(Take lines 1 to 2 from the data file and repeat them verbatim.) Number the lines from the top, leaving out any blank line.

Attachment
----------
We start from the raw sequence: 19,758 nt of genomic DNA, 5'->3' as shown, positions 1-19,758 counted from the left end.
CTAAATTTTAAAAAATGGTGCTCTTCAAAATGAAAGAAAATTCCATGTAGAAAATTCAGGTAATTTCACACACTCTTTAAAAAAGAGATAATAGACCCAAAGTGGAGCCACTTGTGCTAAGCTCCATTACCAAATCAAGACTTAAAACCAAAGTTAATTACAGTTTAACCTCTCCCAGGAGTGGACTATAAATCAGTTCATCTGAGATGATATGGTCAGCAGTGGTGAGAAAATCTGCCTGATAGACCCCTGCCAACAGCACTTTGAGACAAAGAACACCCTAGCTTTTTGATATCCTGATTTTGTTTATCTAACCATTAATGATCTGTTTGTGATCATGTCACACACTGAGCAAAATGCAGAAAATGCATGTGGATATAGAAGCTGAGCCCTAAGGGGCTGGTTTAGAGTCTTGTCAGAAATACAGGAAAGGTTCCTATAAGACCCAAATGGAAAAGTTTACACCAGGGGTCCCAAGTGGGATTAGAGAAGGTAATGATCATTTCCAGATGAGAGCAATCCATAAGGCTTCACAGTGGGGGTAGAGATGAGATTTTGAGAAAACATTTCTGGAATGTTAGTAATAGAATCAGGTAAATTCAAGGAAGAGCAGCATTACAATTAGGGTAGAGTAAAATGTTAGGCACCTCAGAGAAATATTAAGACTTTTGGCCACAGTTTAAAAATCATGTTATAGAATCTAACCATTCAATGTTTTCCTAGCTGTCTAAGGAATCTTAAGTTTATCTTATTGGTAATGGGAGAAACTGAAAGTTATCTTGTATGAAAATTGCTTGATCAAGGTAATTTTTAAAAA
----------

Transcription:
We start from the raw sequence: 19,758 nt of genomic DNA, 5'->3' as shown, positions 1-19,758 counted from the left end.
CTAAATTTTAAAAAATGGTGCTCTTCAAAATGAAAGAAAATTCCATGTAGAAAATTCAGGTAATTTCACACACTCTTTAAAAAAGAGATAATAGACCCAAAGTGGAGCCACTTGTGCTAAGCTCCATTACCAAATCAAGACTTAAAACCAAAGTTAATTACAGTTTAACCTCTCCCAGGAGTGGACTATAAATCAGTTCATCTGAGATGATATGGTCAGCAGTGGTGAGAAAATCTGCCTGATAGACCCCTGCCAACAGCACTTTGAGACAAAGAACACCCTAGCTTTTTGATATCCTGATTTTGTTTATCTAACCATTAATGATCTGTTTGTGATCATGTCACACACTGAGCAAAATGCAGAAAATGCATGTGGATATAGAAGCTGAGCCCTAAGGGGCTGGTTTAGAGTCTTGTCAGAAATACAGGAAAGGTTCCTATAAGACCCAAATGGAAAAGTTTACACCAGGGGTCCCAAGTGGGATTAGAGAAGGTAATGATCATTTCCAGATGAGAGCAATCCATAAGGCTTCACAGTGGGGGTAGAGATGAGATTTTGAGAAAACATTTCTGGAATGTTAGTAATAGAATCAGGTAAATTCAAGGAAGAGCAGCATTACAATTAGGGTAGAGTAAAATGTTAGGCACCTCAGAGAAATATTAAGACTTTTGGCCACAGTTTAAAAATCATGTTATAGAATCTAACCATTCAATGTTTTCCTAGCTGTCTAAGGAATCTTAAGTTTATCTTATTGGTAATGGGAGAAACTGAAAGTTATCTTGTATGAAAATTGCTTGATCAAGGTAATTTTTAAAAA